As a kid I lived for these doughnuts, whenever there was a party and we were given take aways I looked forward to three things. Number one was meat pie, nothing beats meat pie. Number two chips (chin chin) and last but certainly not least doughnut. This rich and tasty treat is not only limited to Ghana but it is rather a well known treat in many other west African countries.
- 1 1/2 Cup flour
- 1/4 Cup sugar
- 1 Teaspoon baking powder
- 1.4 teaspoon salt
- 1/4 Teaspoon nutmeg
- 80 Grams butter (At room temperature)
- 1 Tablespoon vanilla extract
- 1/4 Cup milk
- 2 Egg
- +/- 4 Cups Vegetable (oil for frying ) * Optional
- Sift the flour and
- to the sifted flour add sugar, baking powder, salt and nutmeg and mix it.
- Add the butter to the flour and mix it till it turns into a crumb like mixture.
- In a different bowl combine the eggs, vanilla extract and milk and mix
- Add the liquid ingredients to the flour and butter mixture.
- Mix it until it becomes a smooth, silky and lump free batter.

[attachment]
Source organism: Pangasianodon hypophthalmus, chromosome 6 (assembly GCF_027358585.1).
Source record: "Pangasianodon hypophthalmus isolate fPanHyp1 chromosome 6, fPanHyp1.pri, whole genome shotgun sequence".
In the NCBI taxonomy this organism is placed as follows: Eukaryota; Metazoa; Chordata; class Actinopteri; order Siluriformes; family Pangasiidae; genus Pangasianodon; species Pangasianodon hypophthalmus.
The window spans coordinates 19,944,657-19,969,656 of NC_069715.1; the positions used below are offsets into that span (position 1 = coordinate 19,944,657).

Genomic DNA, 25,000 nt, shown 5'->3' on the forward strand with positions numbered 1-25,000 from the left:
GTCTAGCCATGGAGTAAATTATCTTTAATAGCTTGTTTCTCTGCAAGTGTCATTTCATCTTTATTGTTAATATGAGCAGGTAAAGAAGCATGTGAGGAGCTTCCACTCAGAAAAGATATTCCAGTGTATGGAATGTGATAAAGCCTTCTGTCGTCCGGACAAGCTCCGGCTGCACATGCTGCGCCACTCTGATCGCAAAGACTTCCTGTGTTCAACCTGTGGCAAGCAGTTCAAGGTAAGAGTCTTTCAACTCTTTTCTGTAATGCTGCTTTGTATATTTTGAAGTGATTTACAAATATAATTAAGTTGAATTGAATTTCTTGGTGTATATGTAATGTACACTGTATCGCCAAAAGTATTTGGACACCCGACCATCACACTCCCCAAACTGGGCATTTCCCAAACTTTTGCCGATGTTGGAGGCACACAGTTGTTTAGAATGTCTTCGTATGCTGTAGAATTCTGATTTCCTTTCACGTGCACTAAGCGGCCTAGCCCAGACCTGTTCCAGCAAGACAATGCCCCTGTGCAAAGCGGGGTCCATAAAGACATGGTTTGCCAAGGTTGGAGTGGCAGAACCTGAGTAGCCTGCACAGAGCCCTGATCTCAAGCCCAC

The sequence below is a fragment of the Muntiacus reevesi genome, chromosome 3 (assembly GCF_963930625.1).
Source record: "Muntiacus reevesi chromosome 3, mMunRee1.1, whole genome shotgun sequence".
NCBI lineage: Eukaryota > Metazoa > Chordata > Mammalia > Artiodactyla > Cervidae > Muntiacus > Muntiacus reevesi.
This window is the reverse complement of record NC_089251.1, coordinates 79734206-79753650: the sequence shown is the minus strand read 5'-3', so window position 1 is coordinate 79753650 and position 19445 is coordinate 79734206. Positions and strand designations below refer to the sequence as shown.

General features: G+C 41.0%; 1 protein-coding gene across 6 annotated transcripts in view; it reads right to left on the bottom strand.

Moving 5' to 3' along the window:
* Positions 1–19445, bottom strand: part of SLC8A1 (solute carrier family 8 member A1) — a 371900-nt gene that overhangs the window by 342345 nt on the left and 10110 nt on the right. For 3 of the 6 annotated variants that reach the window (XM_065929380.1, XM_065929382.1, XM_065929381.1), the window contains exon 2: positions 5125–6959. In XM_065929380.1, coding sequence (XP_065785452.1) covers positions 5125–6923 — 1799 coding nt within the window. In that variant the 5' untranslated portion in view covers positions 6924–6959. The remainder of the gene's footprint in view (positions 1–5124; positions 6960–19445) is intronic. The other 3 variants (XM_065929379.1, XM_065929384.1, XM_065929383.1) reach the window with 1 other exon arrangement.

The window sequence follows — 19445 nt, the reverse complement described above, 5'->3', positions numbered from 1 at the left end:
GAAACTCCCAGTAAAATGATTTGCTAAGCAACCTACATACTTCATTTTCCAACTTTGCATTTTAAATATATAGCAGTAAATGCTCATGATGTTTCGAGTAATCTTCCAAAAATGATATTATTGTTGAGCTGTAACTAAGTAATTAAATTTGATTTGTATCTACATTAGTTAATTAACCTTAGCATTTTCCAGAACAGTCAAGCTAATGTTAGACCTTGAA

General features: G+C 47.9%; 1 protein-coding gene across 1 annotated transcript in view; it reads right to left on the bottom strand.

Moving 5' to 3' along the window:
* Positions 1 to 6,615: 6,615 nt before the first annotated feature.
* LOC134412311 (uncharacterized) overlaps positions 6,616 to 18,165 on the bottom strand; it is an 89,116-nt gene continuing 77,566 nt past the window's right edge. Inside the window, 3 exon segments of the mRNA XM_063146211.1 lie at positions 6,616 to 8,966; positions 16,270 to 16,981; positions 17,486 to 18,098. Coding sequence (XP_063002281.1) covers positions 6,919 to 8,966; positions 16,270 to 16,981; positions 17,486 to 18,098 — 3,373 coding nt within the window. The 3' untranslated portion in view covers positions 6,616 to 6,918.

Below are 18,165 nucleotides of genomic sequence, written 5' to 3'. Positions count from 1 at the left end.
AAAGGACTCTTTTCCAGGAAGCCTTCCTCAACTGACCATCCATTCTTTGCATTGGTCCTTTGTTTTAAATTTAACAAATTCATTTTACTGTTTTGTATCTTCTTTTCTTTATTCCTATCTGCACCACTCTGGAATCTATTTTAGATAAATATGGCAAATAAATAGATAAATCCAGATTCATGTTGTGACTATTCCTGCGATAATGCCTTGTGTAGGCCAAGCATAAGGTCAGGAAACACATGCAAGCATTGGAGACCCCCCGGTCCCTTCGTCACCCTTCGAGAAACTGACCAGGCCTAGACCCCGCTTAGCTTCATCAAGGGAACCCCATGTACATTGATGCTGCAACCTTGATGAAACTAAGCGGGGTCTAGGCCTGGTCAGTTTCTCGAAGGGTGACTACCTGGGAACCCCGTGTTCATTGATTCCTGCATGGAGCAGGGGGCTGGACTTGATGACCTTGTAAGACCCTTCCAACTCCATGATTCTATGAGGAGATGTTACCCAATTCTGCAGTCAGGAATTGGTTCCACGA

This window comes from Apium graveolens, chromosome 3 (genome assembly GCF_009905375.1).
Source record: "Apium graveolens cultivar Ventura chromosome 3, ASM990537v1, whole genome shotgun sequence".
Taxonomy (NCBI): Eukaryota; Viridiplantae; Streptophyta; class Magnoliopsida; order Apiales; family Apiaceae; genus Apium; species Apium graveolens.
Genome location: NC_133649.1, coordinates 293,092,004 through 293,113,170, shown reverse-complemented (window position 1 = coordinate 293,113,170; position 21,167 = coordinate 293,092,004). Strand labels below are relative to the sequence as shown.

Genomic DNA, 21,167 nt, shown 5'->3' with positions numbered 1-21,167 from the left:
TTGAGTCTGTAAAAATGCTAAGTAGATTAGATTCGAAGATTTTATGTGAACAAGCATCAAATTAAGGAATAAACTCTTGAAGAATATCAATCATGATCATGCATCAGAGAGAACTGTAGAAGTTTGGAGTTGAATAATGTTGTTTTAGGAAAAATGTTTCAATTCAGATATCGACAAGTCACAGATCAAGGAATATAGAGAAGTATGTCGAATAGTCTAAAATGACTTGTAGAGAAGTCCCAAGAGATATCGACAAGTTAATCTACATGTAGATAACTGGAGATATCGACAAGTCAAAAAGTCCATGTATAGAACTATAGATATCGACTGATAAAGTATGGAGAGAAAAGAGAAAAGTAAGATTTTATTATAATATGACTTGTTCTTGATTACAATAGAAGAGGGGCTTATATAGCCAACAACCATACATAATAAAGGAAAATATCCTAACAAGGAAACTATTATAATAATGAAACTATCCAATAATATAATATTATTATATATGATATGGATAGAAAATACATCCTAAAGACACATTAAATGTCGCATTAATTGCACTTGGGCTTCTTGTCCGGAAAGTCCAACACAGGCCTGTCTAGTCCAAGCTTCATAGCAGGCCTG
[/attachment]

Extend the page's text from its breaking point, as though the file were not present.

- Either fry (see notes) the donuts over a medium fire
- Or Bake the donuts in a cake pop maker
When frying, keep these three things in mind
1. Keep the scoops small
In the process of frying, the doughnuts will rise, so keep the scoops small. When the doughnuts are (too) big, you run the risk of the outside browning quicker than the interior can be cooked thoroughly. In that case you will end up with a doughnut that looks done but is not. I used a coffee measuring spoon to scoop the dough. The size of a coffee measuring spoon equates to two tablespoons.
2. Fry over a medium fire
Oil that is too hot also causes the exterior to brown much more quickly than the inside can be cooked. When the oil is at a medium temperature it allows the doughnut to cook evenly.
3. Don't overcrowd the pan
Overcrowding causes the temperature of the oil to drop. When the temperature of the oil is too low the doughnuts will absorb allot of oil. In my 7 inch cooking pot I baked about 6-7 doughnuts at a time.